Today was all about the Snake River.
The overland trails all followed rivers across the continent. They provided a natural roadbed along the banks that was often free from obstructions and, more importantly, a regular source of water. In Idaho, the route jumped up to the Snake River after following the Sweetwater out of Wyoming and used it to cut through the sagebrush valleys into Oregon.
The Snake River was a frustrating lifeline for the emigrants. While it did contain plenty of water, it was often difficult or impossible acquire: the river runs through a canyon with steep rock walls that draft animals could not climb. This meant that water, if it could be reached at all, had to be hauled up from the river by hand.
We left our… interesting lodging in Pocatello and drove down I-86 along the Snake River gorge. The freeway closely follows the trail route during this stretch, sometimes overlying it. We stopped and took a short walk to a scenic overlook and an original section of preserved wagon swales. I, of course, stood in them again. Standing in wagon ruts is becoming kind of a theme on this trip. Even though the evidence of the trail is faint, it’s still more satisfying to plant your boots in the dirt than to snap a photo from the roadside.
Next, we headed a little further down the interstate and paid a brief visit to Massacre Rocks State Park. Interesting geology in the area, much of it volcanic. Saw the remnants of a massive waterfall that drained a large lake about 14,000 years ago. Also part of the Massacre Rocks area is a small satellite park that houses Register Rock. The basalt boulder sits in a former trail campground and, like Register Cliff, still hold inscriptions made by pioneers camped nearby.
We visited the Raft River crossing site which contains a preserved trail segment over seven miles long! Unfortunately, someone has sealed the gate with barbed wire, so we had to be content with a few photos taken from the car window.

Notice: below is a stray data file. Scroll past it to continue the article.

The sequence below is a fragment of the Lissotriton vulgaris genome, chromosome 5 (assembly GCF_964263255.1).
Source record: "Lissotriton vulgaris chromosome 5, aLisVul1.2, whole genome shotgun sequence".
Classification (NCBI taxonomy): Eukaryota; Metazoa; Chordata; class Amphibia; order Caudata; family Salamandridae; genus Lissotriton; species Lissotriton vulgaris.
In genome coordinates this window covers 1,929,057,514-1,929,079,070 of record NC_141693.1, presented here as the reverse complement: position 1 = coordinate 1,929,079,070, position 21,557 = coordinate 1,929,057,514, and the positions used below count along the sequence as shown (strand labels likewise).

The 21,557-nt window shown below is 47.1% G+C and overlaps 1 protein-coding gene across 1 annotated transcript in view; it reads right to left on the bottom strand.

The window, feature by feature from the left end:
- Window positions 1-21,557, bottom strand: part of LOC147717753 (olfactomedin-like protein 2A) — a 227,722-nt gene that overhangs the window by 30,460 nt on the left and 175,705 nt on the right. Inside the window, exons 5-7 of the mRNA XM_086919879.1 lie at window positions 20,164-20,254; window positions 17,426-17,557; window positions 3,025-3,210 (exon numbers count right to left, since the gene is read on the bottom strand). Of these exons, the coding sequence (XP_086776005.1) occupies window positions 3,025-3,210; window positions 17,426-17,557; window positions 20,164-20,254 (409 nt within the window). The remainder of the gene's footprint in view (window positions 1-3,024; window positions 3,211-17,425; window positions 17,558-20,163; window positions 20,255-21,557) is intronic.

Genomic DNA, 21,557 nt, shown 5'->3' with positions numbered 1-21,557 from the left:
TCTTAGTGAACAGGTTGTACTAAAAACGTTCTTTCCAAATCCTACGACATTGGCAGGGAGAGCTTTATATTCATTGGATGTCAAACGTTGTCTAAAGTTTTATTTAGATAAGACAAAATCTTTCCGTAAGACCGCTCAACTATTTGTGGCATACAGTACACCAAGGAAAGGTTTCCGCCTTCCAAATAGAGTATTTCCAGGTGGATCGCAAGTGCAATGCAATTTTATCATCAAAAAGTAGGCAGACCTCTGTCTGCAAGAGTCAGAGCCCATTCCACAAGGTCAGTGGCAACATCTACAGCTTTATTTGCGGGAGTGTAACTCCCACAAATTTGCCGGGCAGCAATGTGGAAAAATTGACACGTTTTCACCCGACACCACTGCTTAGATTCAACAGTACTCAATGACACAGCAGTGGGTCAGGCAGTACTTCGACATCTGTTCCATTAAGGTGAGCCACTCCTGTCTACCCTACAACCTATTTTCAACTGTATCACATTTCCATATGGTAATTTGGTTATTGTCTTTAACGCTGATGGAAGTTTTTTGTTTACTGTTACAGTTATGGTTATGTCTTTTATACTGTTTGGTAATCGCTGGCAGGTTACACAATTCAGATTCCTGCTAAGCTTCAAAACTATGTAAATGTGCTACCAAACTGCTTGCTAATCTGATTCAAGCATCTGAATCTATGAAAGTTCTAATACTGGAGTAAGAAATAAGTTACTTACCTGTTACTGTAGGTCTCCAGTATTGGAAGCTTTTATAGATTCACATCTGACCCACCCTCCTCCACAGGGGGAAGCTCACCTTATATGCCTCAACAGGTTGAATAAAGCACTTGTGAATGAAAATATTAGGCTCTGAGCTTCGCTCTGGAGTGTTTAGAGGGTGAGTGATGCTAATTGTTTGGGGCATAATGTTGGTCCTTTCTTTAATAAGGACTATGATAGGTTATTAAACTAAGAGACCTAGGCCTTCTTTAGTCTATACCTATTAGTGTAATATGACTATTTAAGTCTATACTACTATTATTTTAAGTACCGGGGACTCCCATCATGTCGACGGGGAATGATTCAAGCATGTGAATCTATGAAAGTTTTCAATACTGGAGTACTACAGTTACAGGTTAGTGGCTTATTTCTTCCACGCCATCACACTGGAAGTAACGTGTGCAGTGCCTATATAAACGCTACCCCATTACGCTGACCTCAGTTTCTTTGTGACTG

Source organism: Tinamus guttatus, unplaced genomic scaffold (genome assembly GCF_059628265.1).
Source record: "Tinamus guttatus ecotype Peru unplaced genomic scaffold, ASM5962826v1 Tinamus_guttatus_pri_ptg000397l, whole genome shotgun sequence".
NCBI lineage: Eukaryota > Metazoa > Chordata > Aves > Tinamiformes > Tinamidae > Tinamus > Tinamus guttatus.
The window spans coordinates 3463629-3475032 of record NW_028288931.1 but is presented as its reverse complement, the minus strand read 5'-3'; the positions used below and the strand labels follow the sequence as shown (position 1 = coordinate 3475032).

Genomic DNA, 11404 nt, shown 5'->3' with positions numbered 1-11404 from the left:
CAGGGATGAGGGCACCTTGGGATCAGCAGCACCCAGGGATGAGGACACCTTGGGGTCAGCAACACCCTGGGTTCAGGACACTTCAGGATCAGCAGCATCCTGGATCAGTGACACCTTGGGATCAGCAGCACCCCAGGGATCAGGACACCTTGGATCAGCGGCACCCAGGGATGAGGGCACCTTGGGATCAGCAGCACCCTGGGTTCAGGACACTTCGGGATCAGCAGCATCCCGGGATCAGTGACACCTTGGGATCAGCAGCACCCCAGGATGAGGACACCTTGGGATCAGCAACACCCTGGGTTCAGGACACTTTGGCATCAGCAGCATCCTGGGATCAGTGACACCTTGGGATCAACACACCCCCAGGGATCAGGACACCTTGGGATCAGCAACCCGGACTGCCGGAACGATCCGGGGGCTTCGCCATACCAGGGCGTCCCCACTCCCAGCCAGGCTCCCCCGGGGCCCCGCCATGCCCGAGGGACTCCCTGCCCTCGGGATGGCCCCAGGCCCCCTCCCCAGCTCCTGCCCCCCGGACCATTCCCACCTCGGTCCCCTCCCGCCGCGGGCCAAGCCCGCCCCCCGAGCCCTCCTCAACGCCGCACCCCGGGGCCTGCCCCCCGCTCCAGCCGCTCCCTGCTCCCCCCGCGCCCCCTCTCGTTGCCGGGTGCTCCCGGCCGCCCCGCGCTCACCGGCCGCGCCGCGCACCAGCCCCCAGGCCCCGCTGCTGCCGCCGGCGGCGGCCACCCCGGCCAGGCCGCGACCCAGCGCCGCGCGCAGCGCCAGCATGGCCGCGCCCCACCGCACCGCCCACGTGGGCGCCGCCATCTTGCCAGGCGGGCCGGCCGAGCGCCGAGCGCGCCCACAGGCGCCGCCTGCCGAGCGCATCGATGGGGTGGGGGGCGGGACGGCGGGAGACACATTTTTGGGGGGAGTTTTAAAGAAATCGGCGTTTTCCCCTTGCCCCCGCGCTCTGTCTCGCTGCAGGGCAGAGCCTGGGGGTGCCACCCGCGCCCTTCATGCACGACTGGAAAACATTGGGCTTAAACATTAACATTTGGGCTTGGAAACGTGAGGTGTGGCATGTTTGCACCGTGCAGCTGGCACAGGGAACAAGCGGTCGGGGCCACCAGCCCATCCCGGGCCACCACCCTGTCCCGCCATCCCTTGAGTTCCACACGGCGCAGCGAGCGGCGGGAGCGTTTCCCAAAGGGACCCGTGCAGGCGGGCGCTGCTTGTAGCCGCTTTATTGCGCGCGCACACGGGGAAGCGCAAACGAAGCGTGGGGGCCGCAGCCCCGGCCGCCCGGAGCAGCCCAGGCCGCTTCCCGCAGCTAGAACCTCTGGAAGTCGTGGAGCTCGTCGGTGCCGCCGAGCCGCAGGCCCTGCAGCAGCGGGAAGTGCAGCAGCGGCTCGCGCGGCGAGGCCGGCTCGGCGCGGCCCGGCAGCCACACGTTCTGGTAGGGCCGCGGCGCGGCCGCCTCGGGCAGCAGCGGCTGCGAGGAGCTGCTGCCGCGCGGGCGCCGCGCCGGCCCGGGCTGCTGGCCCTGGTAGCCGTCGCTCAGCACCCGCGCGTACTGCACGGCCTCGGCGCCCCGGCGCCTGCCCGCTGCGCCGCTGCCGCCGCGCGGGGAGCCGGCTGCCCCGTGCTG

In order to support the massive amount of agriculture in the Snake River valley, the river is diverted into irrigation ditches for part of the year at Milner Dam. This structure is actually quite old, dating back to the end of the trail era. We stopped by and, again, viewed from a distance.
Downriver from the dam, pioneers noted a swirling bowl of rapids they named “Cauldron Linn” or the Devil’s Cauldron. To get to these rapids involved some of the most precarious driving on the trip so far. We took several county roads from state route 30 to the river gorge. To get to the other side, the road snakes down several abrupt switch backs, across a small bridge about halfway down, then back up the other side. Once across the river, we took a few dirt roads following (occasionally hidden) road signs. The road descended into the gorge again, but much steeper, passing a sign that warned of hazardous areas ahead. Finally, we got to the bottom and crossed some bone-like river rocks to the rapids. Climbing back out pushed our little Prius pretty hard but, engine roaring, we eventually made it back to the top of the cliff.
The day concluded with a scenic overlook of Shoshone Falls and the river canyon. After a bit of a hiccup with our hotel reservation, we ended up spending the night close by in Twin Falls.